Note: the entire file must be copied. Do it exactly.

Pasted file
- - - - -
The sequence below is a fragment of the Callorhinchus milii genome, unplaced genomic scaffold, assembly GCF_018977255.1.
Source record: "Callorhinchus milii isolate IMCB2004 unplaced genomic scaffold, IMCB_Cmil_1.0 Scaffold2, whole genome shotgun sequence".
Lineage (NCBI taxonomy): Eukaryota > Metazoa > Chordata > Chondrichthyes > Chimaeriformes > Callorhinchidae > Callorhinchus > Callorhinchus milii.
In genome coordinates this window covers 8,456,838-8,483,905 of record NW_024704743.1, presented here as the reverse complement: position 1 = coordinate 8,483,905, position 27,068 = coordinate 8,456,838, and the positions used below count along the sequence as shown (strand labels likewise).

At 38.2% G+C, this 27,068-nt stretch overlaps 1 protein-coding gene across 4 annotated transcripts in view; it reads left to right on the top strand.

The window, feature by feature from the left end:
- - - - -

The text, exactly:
The sequence below is a fragment of the Callorhinchus milii genome, unplaced genomic scaffold, assembly GCF_018977255.1.
Source record: "Callorhinchus milii isolate IMCB2004 unplaced genomic scaffold, IMCB_Cmil_1.0 Scaffold2, whole genome shotgun sequence".
Lineage (NCBI taxonomy): Eukaryota > Metazoa > Chordata > Chondrichthyes > Chimaeriformes > Callorhinchidae > Callorhinchus > Callorhinchus milii.
In genome coordinates this window covers 8,456,838-8,483,905 of record NW_024704743.1, presented here as the reverse complement: position 1 = coordinate 8,483,905, position 27,068 = coordinate 8,456,838, and the positions used below count along the sequence as shown (strand labels likewise).

At 38.2% G+C, this 27,068-nt stretch overlaps 1 protein-coding gene across 4 annotated transcripts in view; it reads left to right on the top strand.

The window, feature by feature from the left end: